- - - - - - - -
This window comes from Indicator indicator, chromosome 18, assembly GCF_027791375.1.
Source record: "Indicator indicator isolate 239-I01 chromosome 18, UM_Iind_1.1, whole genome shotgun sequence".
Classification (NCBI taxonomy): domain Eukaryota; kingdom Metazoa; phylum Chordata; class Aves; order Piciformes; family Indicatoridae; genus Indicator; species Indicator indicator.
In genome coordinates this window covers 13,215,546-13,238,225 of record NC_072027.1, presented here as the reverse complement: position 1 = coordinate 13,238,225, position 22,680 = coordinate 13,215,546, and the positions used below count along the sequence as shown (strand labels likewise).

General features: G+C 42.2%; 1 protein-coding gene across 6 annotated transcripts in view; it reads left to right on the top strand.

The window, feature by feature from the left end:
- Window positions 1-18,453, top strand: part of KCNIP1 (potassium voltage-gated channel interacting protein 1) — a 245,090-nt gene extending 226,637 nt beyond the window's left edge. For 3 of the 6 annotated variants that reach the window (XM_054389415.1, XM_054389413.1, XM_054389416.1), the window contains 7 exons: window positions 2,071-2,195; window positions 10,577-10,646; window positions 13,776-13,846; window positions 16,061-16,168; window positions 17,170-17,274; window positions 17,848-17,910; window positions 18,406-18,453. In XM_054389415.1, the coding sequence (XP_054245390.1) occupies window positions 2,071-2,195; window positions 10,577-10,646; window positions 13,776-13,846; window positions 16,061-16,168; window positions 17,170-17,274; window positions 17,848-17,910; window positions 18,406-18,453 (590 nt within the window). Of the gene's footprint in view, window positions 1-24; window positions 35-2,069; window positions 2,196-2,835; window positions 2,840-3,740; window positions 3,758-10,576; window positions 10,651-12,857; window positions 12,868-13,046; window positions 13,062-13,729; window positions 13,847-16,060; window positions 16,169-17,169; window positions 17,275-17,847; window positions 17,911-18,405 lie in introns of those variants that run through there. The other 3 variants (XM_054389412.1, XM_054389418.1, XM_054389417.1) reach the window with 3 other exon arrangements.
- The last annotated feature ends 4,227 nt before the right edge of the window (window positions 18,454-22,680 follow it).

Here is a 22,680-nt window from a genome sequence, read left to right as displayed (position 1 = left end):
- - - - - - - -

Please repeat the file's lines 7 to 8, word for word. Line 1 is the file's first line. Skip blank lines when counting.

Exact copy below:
- Window positions 1-18,453, top strand: part of KCNIP1 (potassium voltage-gated channel interacting protein 1) — a 245,090-nt gene extending 226,637 nt beyond the window's left edge. For 3 of the 6 annotated variants that reach the window (XM_054389415.1, XM_054389413.1, XM_054389416.1), the window contains 7 exons: window positions 2,071-2,195; window positions 10,577-10,646; window positions 13,776-13,846; window positions 16,061-16,168; window positions 17,170-17,274; window positions 17,848-17,910; window positions 18,406-18,453. In XM_054389415.1, the coding sequence (XP_054245390.1) occupies window positions 2,071-2,195; window positions 10,577-10,646; window positions 13,776-13,846; window positions 16,061-16,168; window positions 17,170-17,274; window positions 17,848-17,910; window positions 18,406-18,453 (590 nt within the window). Of the gene's footprint in view, window positions 1-24; window positions 35-2,069; window positions 2,196-2,835; window positions 2,840-3,740; window positions 3,758-10,576; window positions 10,651-12,857; window positions 12,868-13,046; window positions 13,062-13,729; window positions 13,847-16,060; window positions 16,169-17,169; window positions 17,275-17,847; window positions 17,911-18,405 lie in introns of those variants that run through there. The other 3 variants (XM_054389412.1, XM_054389418.1, XM_054389417.1) reach the window with 3 other exon arrangements.
- The last annotated feature ends 4,227 nt before the right edge of the window (window positions 18,454-22,680 follow it).